Situational Awareness

Situational Awareness relates to one’s ability to accurately perceive what’s inside the cockpit and outside of the aircraft. It is also one’s ability to comprehend the meaning of different elements in the environment and the projection of their status in the near future.



It further extends to the planning of several solutions for any given emergency situation which could occur in the immediate future. Maintaining a state of awareness of one’s situation is a complex process, greatly motivated by the understanding that one’s perception of reality sometimes differs from reality itself. This awareness promotes ongoing questioning, cross-checking, and a refinement of one’s perception. Constant, conscious monitoring of the situation is required. It is important to note that the situation referred to here includes the human environment. The evaluation of oneself and others for partial or total incapacitation is vital, but often overlooked.


SA Theory 

The basic theory of SA is that of cognitive psychology, in particular, attention, perception, information processing, memory and decision making.

A pilot needs a lot of information to build his/her own representation of the situation. Researcher Mica Endlessly talks about 4 types of SA; Geographical, Spatial/Temporal, System and Environmental. It has also been suggested to including people SA to the above list. This would work well within this program as well. We currently use the Toolbox skill called Shared Mental Model which can act as a replacement for such a concept.

Mica Endlessly has categorized SA into three levels: perception, comprehension and projection. The more experienced and skilled a pilot is, the better his SA at all three levels tends to be. Skilled and experienced pilots may make errors at the level 2 stage, in that they may perceive the correct information but draw an incorrect conclusion based on a previous experience of a similar event.

As discussed above, information processing has a lot to do with our Situational Awareness. Human beings have a limited information processing capability and cannot attend to all sources of information all the time. It is necessary to switch attention from one source to another, often in fairly rapid succession, and to store the information in memory.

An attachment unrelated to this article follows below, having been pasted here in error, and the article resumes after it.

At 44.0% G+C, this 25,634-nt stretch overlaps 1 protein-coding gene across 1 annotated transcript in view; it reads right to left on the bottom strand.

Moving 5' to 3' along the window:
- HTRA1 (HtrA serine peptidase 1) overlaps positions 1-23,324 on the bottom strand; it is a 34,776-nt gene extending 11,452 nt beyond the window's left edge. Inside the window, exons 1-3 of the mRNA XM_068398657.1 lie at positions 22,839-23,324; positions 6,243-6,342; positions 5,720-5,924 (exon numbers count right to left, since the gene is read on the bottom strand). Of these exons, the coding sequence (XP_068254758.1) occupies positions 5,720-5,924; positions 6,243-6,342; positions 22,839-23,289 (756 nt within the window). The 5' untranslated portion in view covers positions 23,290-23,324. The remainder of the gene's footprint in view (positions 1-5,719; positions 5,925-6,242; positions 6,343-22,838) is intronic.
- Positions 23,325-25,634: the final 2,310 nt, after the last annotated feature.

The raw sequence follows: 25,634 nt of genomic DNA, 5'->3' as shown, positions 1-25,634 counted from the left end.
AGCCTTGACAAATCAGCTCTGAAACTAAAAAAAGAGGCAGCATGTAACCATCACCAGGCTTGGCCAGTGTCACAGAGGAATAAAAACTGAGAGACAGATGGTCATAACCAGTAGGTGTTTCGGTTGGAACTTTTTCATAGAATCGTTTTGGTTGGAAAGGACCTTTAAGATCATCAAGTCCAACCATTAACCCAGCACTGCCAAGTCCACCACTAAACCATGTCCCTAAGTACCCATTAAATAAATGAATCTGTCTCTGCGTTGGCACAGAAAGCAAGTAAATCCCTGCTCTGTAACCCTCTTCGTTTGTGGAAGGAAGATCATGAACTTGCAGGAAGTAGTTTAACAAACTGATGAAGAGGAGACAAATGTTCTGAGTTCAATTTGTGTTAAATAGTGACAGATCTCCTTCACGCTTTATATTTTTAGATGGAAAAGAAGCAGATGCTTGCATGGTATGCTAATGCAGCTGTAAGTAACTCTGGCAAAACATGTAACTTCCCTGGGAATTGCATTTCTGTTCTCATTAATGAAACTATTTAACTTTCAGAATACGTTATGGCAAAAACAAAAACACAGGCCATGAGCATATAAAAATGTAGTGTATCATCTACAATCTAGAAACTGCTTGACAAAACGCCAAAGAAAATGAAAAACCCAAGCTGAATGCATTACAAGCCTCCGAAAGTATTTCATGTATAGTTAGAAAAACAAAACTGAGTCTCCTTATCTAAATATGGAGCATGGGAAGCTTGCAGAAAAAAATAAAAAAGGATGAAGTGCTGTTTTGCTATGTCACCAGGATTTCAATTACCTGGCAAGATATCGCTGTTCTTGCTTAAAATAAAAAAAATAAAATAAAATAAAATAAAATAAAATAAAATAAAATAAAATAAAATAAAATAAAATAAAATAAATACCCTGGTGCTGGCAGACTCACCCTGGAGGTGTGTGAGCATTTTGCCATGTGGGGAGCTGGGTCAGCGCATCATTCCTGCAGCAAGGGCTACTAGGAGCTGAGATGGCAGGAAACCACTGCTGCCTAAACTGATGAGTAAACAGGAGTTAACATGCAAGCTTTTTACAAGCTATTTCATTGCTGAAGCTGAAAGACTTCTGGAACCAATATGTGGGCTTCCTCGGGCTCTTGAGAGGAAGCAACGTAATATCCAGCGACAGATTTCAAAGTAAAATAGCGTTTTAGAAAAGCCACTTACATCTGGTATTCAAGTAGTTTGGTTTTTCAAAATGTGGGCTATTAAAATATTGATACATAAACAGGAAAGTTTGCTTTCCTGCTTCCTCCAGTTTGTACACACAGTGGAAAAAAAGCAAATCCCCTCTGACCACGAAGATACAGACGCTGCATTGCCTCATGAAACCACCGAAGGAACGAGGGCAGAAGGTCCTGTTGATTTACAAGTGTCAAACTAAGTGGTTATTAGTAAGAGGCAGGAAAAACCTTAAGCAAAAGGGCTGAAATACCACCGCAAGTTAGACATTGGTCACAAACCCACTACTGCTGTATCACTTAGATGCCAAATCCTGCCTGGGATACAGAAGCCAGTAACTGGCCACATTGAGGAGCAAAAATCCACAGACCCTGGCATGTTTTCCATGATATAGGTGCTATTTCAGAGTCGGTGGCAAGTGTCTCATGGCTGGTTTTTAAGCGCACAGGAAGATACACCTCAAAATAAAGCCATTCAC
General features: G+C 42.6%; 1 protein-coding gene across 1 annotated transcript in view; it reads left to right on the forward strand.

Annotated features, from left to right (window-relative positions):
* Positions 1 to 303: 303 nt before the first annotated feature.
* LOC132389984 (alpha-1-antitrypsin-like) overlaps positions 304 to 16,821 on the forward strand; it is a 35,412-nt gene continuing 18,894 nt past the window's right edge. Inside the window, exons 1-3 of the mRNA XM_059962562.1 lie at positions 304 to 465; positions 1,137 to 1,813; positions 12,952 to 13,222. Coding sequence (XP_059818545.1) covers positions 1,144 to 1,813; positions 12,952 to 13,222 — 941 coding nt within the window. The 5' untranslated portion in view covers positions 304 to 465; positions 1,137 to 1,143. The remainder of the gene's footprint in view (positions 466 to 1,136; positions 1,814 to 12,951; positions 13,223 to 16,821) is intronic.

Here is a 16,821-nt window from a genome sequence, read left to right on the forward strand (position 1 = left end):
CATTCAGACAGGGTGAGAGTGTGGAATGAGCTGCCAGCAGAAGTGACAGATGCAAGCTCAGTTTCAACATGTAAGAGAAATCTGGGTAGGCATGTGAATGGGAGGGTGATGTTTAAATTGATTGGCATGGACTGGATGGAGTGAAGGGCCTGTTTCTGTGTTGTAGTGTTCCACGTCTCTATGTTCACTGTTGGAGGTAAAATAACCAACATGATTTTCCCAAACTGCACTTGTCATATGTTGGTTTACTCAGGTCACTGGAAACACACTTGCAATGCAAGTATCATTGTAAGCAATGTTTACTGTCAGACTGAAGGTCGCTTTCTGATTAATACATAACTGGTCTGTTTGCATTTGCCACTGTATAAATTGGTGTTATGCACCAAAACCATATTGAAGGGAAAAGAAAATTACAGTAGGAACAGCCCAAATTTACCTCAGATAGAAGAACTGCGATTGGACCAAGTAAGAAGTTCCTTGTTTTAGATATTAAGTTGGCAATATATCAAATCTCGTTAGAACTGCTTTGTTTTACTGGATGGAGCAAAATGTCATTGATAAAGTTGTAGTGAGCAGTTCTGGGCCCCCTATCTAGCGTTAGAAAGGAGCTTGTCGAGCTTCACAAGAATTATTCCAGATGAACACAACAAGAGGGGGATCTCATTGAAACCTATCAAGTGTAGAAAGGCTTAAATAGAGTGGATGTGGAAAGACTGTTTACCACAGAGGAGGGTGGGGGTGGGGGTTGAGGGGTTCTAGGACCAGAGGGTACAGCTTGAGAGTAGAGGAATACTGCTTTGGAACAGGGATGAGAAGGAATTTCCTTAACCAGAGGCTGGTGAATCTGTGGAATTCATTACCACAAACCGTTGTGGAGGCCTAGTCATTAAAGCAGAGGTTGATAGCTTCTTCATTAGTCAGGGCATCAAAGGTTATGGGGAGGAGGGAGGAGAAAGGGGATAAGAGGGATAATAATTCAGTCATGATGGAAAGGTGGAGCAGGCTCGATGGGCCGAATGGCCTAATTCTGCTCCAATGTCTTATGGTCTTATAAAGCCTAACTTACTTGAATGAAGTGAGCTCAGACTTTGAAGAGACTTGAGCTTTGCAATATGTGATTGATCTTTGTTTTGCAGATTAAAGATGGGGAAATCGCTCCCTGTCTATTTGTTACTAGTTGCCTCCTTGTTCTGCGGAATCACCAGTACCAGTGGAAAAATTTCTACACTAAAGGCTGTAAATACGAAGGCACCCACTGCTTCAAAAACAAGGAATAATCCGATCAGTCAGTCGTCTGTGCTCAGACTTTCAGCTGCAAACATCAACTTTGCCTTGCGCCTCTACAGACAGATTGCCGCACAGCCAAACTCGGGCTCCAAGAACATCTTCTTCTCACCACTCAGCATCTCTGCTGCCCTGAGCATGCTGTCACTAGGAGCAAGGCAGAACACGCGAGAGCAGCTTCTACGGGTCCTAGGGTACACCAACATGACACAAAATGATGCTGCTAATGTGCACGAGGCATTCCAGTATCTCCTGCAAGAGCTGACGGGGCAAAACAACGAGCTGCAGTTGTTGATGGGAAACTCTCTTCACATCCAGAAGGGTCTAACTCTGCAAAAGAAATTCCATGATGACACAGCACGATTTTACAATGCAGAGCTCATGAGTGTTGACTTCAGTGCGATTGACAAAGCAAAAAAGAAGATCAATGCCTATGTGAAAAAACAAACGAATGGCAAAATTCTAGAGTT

List of sub skills 

Monitor/Crosscheck: Active monitoring of all instruments, communications and other crew members’ tasks, relaying relevant information to the rest of the crew. 

Vigilance: Asking for and responding to new information, preparing in advance for required activities. Staying “ahead of the curve” for any potential problems. 

Shared Mental Model: All involved parties operating under the same assumptions or from the same plan. 

System Management: Awareness, monitoring and report of automated systems or aircraft systems status or changes of status. Adequate programming, acknowledgement and verification of entries and correct use of automation. 

Example of good practices 

  • Always ahead of the situation. 
  • Accurate and timely perception of factors affecting the flight and crew during a specific period of time and how it would affect operations. 
  • All resources and tools used to maintain a high level of SA. 
  • Identify the impact of a problem or malfunction on flight status. 
  • Always backed up other crew members. 
  • Provide and accept constructive feedback. 

Red Flags 

  • Consistently behind the airplane 
  • Without prompting, factors and conditions affecting the aircraft and crew (present/future) are not considered 
  • Both pilots are heads down during critical phase 
  • Rules and/ or limitations violated 
  • Statements like: Something doesn’t feel right, Where are we?, What’s it doing?, Are you sure?, What did he say?, Where is that? 
  • No response to challenges and or verbal calls 
  • Changes are not discussed or analyzed 
  • Items on checklists are missed 
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